Music Was It: Young Leonard Bernstein

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Charlesbridge Publishing, 2011 - Juvenile Nonfiction - 178 pages
2 Reviews
"Life without music is unthinkable."—Leonard Bernstein, Findings

When Lenny was two years old, his mother found that the only way to soothe her crying son was to turn on the Victrola. When his aunt passed on her piano to Lenny’s parents, the boy demanded lessons. When Lenny went to school, he had the most fun during "singing hours."

But Lenny’s love of music was met with opposition from the start. Lenny’s father, a successful businessman, wanted Lenny to follow in his footsteps. Additionally, the classical music world of the 1930s and 1940s was dominated by Europeans—no American Jewish kid had a serious chance to make a name for himself in this field.

Beginning with Lenny’s childhood in Boston and ending with his triumphant conducting debut at Carnegie Hall with the New York Philharmonic when he was just twenty-five, MUSIC WAS IT draws readers into the energetic, passionate, challenging, music-filled life of young Leonard Bernstein.

Archival photographs, mostly from the Leonard Bernstein Collection at the Library of Congress, illustrate this fascinating biography, which also includes a foreword by Bernstein’s daughter Jamie. Extensive back matter includes biographies of important people in Bernstein’s life, as well as a discography of his music.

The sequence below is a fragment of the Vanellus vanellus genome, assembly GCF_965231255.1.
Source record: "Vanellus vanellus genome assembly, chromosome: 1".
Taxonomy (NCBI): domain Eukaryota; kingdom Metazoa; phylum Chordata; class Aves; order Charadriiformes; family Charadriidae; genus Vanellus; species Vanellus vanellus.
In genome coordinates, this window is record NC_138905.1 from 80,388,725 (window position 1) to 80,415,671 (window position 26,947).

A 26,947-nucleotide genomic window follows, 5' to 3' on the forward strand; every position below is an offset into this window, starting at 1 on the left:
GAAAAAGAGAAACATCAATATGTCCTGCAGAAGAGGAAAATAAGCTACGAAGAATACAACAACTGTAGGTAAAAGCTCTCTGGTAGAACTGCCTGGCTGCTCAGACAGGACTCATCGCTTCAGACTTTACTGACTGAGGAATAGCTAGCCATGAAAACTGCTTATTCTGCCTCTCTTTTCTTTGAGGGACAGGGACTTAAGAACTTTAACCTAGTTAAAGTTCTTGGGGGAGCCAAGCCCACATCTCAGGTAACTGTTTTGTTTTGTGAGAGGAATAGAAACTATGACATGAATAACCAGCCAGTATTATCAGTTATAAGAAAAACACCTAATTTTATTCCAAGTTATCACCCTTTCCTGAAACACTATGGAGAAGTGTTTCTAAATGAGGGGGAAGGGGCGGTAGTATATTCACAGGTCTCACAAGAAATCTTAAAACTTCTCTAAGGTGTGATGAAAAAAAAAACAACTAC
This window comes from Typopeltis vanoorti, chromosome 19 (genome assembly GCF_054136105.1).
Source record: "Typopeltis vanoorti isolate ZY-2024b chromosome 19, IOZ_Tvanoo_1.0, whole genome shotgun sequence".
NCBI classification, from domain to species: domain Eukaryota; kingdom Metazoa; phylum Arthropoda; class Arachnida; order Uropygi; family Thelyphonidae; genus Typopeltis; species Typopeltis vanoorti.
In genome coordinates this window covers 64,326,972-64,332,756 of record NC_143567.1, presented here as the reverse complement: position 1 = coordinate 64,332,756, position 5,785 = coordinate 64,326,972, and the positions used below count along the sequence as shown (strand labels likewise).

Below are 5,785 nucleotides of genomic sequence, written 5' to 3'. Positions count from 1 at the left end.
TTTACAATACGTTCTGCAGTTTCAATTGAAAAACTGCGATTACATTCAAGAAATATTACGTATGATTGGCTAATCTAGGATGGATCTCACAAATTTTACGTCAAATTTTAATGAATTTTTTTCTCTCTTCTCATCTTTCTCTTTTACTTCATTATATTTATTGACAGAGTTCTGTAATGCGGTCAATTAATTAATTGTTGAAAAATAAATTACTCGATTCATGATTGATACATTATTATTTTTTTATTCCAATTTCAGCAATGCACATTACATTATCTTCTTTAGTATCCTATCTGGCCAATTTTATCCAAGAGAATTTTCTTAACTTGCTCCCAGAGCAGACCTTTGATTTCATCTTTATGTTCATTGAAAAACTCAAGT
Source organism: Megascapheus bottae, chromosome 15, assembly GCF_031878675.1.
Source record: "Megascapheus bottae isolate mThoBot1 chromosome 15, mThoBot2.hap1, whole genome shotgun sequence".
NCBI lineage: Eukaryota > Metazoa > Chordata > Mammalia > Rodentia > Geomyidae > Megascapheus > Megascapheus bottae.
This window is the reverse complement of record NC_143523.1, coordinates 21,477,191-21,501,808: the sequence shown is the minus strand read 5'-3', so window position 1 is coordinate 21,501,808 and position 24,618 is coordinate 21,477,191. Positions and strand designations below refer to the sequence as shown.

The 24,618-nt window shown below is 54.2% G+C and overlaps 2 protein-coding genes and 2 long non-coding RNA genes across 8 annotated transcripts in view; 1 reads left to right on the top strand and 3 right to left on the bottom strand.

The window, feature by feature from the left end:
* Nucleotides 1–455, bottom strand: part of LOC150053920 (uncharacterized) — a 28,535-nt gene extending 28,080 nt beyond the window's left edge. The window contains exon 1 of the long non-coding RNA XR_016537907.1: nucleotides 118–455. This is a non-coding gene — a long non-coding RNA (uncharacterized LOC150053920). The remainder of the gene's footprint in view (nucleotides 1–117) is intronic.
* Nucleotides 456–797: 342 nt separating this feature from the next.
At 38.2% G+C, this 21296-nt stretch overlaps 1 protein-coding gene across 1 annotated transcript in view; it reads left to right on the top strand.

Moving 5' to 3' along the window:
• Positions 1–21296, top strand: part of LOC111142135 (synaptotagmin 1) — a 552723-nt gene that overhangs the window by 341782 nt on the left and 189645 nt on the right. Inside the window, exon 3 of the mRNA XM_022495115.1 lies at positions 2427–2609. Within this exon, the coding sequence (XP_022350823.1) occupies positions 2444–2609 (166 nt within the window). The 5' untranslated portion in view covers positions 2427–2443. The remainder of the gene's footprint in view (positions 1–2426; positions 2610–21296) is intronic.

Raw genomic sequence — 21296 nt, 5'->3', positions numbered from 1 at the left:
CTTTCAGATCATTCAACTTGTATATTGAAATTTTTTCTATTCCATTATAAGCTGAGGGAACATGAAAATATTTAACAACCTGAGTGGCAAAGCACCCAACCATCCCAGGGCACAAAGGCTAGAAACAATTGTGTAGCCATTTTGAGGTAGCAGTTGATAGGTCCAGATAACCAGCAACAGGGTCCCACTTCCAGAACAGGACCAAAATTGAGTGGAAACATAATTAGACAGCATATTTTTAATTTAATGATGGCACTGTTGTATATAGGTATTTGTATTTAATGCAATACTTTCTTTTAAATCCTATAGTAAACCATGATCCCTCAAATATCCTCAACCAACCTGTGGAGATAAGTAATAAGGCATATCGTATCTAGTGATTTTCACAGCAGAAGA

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User Review  - leyliagray - LibraryThing

Easy to read biography about Leonard Bernstein. I picked it up casually when it came across my desk to skim it before checking it into the system at my library and ended up reading it in one sitting. A good hour or two of reading. Read full review

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User Review  - abbylibrarian - LibraryThing

An accessible and interesting biography, filled with photos and letters that bring the period to life, Music Was It explores Leonard Bernstein's childhood and young adulthood (stopping just after ... Read full review

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About the author (2011)

Life without music is unthinkable." Leonard Bernstein, Findings When Lenny was two years old, his mother found that the only way to soothe her crying son was to turn on the Victrola. When his aunt passed on her piano to Lenny's parents, the boy demanded lessons. When Lenny went to school, he had the most fun during "singing hours." But Lenny's love of music was met with opposition from the start. Lenny's father, a successful businessman, wanted Lenny to follow in his footsteps. Additionally, the classical music world of the 1930s and 1940s was dominated by Europeans no American Jewish kid had a serious chance to make a name for himself in this field. Beginning with Lenny's childhood in Boston and ending with his triumphant conducting debut at Carnegie Hall with the New York Philharmonic when he was just twenty-five, MUSIC WAS IT draws readers into the energetic, passionate, challenging, music-filled life of young Leonard Bernstein. Archival photographs, mostly from the Leonard Bernstein Collection at the Library of Congress, illustrate this fascinating biography, which also includes a foreword by Bernstein's daughter Jamie. Extensive back matter includes biogr

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